6. It created a new office of the High Commissioner for India in London.
7. It provided for the establishment of a public service commission (was set up in 1926).
8. It separated, for the first time, provincial budget from the Central budget and authorized the provincial legislatures to enact their budgets.

Government of India Act of 1935

This Act became an important milestone in the history of Indian Independence.

The main features of this act were –

1. The Act provided for the establishment of an All India Federation. Divided the powers into 3 lists – Federal, Provincial, and Concurrent. Residuary powers were given to Viceroy. This federation never came into force.
2. It Abolishued Dyarchy and introduced Provincial Autonomy in its place.
3. It provided for Dyarchy at the center but this provision never came into force.
4. Introduced bicameralism in six out of eleven provinces (Bengal, Bombay, Madras, Bihar, Assam and the United Provinces) but with many restrictions.
5. Further extended the principle of communal representation by providing separate electorates for depressed classes (scheduled castes), women, and labor (workers).
6. Abolished Council of India set up under the Government of India Act 1858.
7. The voting rights were extended to about 10 percent of the total population.
8. It provided for the establishment of a Reserve Bank of India to control the currency and credit of the country.
9. It provided for the establishment of a Federal Court, which was set up in 1937.

Indian Independence Act 1947

After the British announcement of free India, this act was formulated .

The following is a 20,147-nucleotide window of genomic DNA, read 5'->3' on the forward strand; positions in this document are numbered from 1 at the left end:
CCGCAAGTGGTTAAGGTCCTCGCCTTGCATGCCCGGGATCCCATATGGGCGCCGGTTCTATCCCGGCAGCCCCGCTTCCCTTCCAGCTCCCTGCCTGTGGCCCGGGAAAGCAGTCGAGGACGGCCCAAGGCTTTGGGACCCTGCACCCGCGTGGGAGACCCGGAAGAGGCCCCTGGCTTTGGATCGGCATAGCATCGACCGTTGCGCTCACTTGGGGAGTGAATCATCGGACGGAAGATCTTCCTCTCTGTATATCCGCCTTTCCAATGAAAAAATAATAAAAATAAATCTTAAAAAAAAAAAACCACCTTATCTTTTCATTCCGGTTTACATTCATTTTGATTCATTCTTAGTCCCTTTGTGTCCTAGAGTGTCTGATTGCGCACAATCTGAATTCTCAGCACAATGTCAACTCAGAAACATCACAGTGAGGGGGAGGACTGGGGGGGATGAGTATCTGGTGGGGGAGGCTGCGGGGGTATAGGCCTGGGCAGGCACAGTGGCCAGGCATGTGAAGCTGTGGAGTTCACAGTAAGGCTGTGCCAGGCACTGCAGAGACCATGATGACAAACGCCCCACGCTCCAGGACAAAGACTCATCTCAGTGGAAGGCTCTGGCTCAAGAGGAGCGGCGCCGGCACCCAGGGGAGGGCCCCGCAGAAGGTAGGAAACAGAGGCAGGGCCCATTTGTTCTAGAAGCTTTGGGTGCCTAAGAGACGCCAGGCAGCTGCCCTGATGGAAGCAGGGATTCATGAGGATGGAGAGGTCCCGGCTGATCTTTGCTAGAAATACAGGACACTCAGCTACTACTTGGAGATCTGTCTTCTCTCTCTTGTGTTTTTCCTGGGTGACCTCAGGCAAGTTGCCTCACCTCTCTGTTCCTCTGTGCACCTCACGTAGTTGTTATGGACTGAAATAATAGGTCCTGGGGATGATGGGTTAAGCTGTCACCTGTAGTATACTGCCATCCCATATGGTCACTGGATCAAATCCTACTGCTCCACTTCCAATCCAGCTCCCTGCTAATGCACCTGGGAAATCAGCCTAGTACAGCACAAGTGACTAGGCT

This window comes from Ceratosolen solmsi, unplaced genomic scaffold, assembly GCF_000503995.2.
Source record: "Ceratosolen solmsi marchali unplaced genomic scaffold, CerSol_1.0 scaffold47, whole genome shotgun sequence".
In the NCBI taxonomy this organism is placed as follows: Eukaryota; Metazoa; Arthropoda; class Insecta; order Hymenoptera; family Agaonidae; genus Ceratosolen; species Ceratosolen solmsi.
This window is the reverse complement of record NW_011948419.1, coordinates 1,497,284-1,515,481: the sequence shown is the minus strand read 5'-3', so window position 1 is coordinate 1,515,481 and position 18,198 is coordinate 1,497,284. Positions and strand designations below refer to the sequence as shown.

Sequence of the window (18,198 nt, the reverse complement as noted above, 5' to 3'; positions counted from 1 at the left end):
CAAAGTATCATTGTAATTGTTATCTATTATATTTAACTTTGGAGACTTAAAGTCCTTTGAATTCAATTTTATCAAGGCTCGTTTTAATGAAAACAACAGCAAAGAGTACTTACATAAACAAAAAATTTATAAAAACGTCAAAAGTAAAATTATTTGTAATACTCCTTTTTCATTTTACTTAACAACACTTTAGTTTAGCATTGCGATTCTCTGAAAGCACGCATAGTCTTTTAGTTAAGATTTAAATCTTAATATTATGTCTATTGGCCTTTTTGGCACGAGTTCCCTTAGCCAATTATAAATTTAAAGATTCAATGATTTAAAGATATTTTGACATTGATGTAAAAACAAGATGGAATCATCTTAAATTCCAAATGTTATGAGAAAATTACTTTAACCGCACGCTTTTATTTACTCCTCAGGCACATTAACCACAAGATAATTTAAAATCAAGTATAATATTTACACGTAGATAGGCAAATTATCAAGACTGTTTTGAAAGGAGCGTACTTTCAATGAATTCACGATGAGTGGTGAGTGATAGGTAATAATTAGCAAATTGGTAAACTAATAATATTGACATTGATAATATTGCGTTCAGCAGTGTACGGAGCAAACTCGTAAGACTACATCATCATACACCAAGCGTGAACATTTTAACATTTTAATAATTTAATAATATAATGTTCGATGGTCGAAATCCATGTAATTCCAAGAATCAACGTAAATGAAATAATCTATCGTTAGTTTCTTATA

The main features of this act were –

1. It ended the British rule in India and declared India as an independent and sovereign state from August 15, 1947.
2. Provided for the partition of India and the creation of two independent dominions of India and Pakistan.
3. It abolished the office of the viceroy and provided for each dominion, a governor-general, who was to be appointed by the British King on the advice of the Dominion Cabinet (Lord Mountbatten became first governor-general on India).
4. Abolished the office of the secretary of state for India and transferred his functions to the secretary of state for Commonwealth Affairs.
5. It granted freedom to the Indian princely states either to join the Dominion of India or Domain ion of Pakistan or to remain independent.
6. It provided for the governance according to the Government of India Act 1935 till the new constitution is framed.
7. It deprived the British Monarch of his right to veto bills or ask for reservation of certain bills for his approval. But, this right was reserved for Governor-General.
8. It designated the Governor-General of India and provincial Governors as Constitutional (nominal) heads of the state acting on the advice of the respective council of ministers in all matters.